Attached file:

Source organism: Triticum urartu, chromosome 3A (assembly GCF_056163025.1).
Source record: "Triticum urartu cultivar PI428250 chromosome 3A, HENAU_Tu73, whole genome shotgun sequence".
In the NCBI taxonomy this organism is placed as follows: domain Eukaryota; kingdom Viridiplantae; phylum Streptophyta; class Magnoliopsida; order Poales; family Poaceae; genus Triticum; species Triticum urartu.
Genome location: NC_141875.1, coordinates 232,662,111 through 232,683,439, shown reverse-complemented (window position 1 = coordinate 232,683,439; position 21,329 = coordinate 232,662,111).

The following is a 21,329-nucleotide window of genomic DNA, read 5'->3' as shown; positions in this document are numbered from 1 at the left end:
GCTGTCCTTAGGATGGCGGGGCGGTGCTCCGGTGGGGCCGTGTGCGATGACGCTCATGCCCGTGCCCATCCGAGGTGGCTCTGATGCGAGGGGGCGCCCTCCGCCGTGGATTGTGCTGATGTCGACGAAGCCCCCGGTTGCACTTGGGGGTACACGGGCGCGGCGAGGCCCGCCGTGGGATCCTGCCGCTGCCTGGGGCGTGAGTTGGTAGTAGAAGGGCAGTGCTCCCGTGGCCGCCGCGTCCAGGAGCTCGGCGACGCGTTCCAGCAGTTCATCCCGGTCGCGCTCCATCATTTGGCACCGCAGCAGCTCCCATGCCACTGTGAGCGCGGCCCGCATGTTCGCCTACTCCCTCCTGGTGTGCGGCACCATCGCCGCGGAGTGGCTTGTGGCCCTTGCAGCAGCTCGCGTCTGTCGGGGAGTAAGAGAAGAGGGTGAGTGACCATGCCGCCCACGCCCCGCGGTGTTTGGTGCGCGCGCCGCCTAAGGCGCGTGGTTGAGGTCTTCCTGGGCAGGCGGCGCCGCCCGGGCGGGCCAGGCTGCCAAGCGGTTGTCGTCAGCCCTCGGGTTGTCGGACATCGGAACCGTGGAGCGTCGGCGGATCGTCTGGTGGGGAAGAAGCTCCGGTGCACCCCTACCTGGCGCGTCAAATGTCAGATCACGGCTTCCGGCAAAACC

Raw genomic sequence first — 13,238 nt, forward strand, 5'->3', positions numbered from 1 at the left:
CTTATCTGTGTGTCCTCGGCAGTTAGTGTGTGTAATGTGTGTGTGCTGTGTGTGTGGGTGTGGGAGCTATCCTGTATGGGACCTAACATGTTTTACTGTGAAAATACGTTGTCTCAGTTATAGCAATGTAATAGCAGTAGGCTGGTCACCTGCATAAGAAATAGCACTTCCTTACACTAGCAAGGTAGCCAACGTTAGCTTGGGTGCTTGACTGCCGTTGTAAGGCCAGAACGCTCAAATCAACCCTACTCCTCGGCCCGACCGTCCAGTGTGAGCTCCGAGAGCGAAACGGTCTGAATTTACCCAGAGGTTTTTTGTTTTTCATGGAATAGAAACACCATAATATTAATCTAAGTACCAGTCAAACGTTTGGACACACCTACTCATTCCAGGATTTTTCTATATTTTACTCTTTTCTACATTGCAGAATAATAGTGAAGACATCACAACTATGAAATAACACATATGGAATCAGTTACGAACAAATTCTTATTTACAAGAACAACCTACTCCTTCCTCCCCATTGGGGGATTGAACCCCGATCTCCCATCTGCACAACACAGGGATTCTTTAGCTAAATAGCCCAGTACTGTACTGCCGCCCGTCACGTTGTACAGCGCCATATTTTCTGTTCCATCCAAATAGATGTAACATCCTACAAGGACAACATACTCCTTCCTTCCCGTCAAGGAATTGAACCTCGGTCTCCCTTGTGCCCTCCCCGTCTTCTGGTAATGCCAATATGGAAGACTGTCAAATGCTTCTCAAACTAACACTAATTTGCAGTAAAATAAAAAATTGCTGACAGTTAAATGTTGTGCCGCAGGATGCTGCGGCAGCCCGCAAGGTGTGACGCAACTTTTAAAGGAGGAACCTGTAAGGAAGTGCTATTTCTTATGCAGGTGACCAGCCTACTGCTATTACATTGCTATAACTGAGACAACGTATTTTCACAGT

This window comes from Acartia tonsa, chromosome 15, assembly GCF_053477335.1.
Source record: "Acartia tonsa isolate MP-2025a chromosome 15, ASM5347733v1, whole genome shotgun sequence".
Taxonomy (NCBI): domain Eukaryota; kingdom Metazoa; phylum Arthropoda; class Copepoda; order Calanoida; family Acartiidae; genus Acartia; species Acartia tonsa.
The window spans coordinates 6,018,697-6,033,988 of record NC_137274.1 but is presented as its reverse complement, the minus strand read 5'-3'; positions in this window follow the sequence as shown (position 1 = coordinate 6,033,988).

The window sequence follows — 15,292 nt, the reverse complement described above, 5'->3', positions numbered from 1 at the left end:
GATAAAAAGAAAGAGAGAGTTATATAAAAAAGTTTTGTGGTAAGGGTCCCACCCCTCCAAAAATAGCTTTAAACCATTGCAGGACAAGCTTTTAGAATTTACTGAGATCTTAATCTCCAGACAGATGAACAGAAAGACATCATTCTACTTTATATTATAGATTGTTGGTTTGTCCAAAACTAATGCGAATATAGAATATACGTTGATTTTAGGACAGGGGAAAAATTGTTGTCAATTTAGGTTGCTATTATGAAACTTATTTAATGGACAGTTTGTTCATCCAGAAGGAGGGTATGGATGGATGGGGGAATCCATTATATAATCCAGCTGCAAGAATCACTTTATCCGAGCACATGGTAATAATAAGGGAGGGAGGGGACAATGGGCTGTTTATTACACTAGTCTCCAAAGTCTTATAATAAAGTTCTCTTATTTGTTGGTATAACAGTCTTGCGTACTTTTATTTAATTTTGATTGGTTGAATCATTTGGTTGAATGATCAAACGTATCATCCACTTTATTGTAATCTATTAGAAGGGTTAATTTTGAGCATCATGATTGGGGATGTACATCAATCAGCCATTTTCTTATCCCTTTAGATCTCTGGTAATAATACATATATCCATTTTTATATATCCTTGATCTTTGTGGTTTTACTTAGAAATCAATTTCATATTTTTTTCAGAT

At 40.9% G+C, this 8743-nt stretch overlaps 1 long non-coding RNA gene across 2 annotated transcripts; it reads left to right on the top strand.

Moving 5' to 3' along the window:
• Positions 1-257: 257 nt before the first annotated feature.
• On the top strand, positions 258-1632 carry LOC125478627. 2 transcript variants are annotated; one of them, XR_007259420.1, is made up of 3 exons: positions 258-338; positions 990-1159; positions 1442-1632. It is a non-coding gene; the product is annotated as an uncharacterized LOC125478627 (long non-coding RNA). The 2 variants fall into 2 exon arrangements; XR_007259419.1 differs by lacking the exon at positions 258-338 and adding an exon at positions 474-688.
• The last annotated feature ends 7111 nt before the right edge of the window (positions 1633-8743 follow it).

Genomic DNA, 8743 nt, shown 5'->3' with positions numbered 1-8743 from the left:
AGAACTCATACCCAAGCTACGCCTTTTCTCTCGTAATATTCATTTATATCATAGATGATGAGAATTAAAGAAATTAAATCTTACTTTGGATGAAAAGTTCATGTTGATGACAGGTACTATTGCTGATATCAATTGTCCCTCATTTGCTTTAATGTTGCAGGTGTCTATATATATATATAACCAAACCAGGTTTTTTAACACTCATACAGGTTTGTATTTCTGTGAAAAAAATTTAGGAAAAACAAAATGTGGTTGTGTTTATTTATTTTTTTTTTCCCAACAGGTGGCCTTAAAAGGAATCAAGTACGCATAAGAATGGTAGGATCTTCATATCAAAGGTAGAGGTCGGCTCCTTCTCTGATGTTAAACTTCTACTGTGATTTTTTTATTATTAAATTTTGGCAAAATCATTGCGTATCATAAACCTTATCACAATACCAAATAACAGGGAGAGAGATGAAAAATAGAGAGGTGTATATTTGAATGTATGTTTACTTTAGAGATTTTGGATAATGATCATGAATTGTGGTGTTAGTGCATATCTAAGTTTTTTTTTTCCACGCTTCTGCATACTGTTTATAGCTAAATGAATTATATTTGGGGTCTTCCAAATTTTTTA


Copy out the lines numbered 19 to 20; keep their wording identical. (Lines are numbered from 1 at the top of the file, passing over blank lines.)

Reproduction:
• The last annotated feature ends 7111 nt before the right edge of the window (positions 1633-8743 follow it).

Genomic DNA, 8743 nt, shown 5'->3' with positions numbered 1-8743 from the left: